If an update breaks their site, it will currently cause a so-called “white screen of death”. With the fatal error protection, it should display a specific screen informing the user about that there is a technical problem with the site. The administrator should then be able to access their backend. There they can look at the extensions that are broken and either deactivate them to fix the problem, or find out about the error and forward it to a developer of their choice. Even in the latter case, the administrator might see enough value in deactivating the broken extensions to at least temporarily ensure the site’s frontend is accessible again.
A secondary goal of the feature is to inform the site owner about fatal errors that have occurred for visitors of their site, without the owner being involved. This ensures that in case an administrator forgets to check their site after an update or if an error has happened in a rather specific area, they still find out when their site is inaccessible.
Explicitly not a goal of the fatal error protection is error logging. While it should be possible for an administrator to see the latest error which an extension has caused and which has resulted in that extension’s pausing, not more errors than necessary as that should be stored in the database. Error-logging is a different feature focused more towards developer audiences, and an implementation using the WordPress database could easily clutter that and decrease performance of a site, thus introduce negative side effects for minor benefits. It should also be noted that the fatal error protection is not related to recovering a hackedhacked site.
As the feature is targeted towards rather non-technical administrators that do not have capabilities to access or modify their site’s codebase, it should be opt-out via code mechanisms such as constants or filters, so that more advanced developers can disable the feature if they prefer.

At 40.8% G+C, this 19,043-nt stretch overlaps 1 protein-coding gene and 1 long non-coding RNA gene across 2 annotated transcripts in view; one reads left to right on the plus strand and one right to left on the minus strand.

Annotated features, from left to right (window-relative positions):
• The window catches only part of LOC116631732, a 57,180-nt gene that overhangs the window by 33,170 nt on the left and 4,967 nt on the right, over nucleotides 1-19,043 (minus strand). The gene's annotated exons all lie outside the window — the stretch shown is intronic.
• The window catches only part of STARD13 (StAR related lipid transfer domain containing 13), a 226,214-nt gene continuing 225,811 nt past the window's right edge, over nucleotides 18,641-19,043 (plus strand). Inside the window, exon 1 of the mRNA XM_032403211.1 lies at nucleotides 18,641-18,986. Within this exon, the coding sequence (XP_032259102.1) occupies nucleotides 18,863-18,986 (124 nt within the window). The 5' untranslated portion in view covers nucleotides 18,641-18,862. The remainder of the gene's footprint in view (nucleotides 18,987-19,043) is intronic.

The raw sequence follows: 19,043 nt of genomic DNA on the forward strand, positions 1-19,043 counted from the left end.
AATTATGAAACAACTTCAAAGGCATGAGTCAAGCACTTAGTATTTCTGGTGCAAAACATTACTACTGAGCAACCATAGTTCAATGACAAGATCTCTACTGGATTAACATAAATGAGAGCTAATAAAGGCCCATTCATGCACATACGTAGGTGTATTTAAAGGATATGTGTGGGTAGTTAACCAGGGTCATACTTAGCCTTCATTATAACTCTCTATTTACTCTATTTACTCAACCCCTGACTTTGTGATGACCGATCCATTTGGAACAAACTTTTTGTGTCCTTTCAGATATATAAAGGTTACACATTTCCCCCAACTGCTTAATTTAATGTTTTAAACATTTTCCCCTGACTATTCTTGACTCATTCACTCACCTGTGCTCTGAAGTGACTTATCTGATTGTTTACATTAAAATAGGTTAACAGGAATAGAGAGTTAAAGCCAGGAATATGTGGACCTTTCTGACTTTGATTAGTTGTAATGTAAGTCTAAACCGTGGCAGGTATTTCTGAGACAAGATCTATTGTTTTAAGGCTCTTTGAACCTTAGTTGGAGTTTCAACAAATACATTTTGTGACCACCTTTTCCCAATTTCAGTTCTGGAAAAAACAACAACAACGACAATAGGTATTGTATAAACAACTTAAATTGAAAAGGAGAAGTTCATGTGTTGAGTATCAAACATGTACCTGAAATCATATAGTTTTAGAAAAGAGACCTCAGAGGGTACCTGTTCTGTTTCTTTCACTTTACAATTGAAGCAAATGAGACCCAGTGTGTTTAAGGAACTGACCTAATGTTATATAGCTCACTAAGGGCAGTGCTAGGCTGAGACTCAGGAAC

The feature is targeted for WordPress 5.2 and will be in support of bumping the minimum required PHP version of WordPress to 5.6, which will happen as part of that release as well.
Introducing a Recovery Mode
What we recognized is that the idea of pausing extensions (plugins and themes) globally is the problem. If an attacker can force-pause extensions, essentially causing them to be deactivated on protected endpoints such as the admin backend or the login page, it can have severe impact for example on security. A security plugin might have a random weakness that, while being an indicator of a lack in quality, is not necessarily security-relevant. However, if that plugin also added two-factor-authentication to the WordPress login page, using the security-irrelevant flaw to pause the plugin would allow the attacker to bypass two-factor-authentication on the site.
The idea of pausing extensions makes sense, as it is impossible to act more granularly on a fatal error due to the lack of sandboxing in WordPress. However, it needs to be ensured that pausing happens only for certain users that have sufficient capabilities to fix the issues, either by permanently deactivating the flawed extension or contacting a developer to take care of it – typically the site owner, which in the case of WordPress is arguably an administrator user.
The new approach relies on the concept of a recovery mode. Only specific users should be able to enter recovery mode, and only in recovery mode extensions should be eligible for being paused. This ensures that a fatal error does not have global impact. If an attacker intentionally triggered a fatal error in a plugin, they would not get any more from that than they would at the moment.